Those are countries that we probably think that there’s some move—one area of the world which I think we’re not paying enough attention to in the West a lot is the silk road. I think we’re way underestimating the investment and the growth that’s going to occur. These are in the areas going from, you know, the western part of China, Turkmenistan, Uzbekistan, Kazakhstan. These are areas I think that are going to—there’s going to be a huge amount of investment being put in by the Chinese. It’s interesting, Saudi Arabia is also looking at what role they’re going to play in terms of investments in those parts of the world. And that’s a—I think there’s something like 81,000 kilometers of railway are going to be built on the silk road over the next seven years. And generally when the Chinese say they’re going to build something, they do it, right?

But that’s a—you know, with ambitions, and this is maybe getting crazy out there, to have a railway link between Beijing and London that would take two days if you had a high—fast train. That’s the kind of thinking that’s out there. But I don’t think we’re spending a lot of time thinking about it. I couldn’t pick a particular country on that silk road, because I just don’t know them enough. But I think it’s an area we should look at. So those would be the ones that I’d look at.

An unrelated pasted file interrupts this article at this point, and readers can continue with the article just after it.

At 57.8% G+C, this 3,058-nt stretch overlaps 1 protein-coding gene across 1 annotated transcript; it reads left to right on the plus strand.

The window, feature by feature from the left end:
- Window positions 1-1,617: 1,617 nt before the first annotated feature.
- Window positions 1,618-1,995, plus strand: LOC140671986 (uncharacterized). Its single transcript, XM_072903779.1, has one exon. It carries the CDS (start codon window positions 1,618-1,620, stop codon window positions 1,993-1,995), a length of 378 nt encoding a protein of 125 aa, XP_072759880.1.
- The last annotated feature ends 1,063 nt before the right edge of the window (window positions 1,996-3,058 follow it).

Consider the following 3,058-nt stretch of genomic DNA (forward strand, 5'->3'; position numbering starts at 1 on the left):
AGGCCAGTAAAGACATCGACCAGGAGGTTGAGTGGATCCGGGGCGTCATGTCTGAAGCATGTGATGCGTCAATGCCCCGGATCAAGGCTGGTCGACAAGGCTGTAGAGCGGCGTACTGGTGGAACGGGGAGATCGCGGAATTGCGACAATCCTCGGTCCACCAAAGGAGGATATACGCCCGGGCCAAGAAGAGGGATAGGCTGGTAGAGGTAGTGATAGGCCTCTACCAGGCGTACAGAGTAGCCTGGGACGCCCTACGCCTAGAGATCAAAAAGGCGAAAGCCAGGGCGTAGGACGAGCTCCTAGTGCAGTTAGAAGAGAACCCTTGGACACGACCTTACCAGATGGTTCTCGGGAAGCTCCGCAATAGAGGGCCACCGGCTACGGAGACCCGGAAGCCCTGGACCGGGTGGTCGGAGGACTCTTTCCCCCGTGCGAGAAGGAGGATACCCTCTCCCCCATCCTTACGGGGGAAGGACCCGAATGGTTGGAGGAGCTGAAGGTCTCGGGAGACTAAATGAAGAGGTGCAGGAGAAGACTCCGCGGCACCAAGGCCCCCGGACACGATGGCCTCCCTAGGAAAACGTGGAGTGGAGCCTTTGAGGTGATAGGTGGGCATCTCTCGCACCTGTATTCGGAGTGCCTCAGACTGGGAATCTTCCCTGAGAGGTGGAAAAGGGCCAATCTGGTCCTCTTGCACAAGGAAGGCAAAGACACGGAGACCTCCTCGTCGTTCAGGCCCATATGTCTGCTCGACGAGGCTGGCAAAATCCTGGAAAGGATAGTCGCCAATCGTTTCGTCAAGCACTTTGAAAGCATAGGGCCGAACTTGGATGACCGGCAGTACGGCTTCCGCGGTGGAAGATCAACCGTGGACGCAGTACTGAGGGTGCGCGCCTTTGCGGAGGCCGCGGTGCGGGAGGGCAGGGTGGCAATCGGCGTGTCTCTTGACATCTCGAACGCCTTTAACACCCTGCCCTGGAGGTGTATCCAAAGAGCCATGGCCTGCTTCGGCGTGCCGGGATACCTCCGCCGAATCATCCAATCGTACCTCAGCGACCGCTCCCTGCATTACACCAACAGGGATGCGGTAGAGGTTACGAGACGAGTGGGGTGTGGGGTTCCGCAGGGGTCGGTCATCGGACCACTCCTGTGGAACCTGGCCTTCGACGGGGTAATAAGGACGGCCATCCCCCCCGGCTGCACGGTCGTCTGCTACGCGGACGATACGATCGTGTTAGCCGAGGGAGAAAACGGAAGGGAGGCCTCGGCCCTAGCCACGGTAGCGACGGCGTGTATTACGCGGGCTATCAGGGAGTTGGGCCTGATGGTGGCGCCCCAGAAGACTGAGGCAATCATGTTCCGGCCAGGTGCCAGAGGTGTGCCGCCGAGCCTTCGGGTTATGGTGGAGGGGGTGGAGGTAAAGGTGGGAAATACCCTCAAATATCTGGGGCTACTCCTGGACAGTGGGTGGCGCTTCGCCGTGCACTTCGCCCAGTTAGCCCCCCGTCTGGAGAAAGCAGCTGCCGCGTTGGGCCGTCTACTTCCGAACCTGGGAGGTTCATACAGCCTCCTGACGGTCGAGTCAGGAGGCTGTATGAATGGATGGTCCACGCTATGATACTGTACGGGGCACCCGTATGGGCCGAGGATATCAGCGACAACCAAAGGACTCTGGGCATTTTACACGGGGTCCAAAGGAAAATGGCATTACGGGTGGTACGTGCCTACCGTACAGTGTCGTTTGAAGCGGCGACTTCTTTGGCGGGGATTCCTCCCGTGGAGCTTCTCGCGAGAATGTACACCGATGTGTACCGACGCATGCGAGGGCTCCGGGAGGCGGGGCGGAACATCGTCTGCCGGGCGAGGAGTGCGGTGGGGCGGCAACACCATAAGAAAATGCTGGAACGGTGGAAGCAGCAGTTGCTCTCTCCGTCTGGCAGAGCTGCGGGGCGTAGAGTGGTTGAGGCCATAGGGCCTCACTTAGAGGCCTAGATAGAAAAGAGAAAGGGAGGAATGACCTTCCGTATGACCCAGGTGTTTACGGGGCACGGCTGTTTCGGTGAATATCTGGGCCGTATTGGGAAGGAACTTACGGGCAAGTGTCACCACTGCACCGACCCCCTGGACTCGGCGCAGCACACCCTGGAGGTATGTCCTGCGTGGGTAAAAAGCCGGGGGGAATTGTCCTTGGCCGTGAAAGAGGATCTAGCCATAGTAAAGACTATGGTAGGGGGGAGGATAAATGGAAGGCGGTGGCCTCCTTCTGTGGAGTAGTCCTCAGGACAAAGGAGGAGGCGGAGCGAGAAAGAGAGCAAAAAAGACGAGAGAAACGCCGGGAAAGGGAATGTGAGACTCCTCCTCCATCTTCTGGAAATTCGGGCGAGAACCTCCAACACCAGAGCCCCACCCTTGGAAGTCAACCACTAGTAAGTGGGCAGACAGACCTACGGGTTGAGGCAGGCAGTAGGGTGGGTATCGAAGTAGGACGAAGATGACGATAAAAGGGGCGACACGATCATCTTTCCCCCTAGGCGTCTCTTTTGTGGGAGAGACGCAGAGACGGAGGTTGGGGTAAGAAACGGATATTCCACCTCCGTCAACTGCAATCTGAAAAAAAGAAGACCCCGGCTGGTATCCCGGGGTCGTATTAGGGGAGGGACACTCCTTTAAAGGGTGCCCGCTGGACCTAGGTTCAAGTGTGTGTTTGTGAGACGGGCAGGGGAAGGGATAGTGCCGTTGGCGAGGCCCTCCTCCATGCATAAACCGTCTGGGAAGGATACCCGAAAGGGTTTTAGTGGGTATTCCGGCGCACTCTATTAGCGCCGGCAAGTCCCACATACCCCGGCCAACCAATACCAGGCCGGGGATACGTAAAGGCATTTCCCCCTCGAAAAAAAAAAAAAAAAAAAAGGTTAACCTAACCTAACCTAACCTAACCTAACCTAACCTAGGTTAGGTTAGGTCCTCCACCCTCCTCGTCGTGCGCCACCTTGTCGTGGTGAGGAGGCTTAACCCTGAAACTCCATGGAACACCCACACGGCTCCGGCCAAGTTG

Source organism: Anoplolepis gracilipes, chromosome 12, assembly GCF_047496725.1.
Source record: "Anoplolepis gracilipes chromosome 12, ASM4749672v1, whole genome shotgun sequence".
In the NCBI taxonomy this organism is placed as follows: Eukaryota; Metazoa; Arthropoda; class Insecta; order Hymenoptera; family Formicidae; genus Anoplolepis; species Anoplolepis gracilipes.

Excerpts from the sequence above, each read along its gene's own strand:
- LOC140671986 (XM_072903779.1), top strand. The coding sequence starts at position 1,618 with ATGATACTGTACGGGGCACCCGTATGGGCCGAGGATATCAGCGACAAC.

GALLAGHER: Well, we’re just about out of time. And I think that actually opportunities is a really great note to end on. So I want to thank Dom for being here. I’ve taken so many notes, so this has been very helpful. And it’s been a pleasure talking to you. And thanks to all of you for being here today. Please join me in thanking Dom. (Applause.)

BARTON: Thank you.


This is an uncorrected transcript.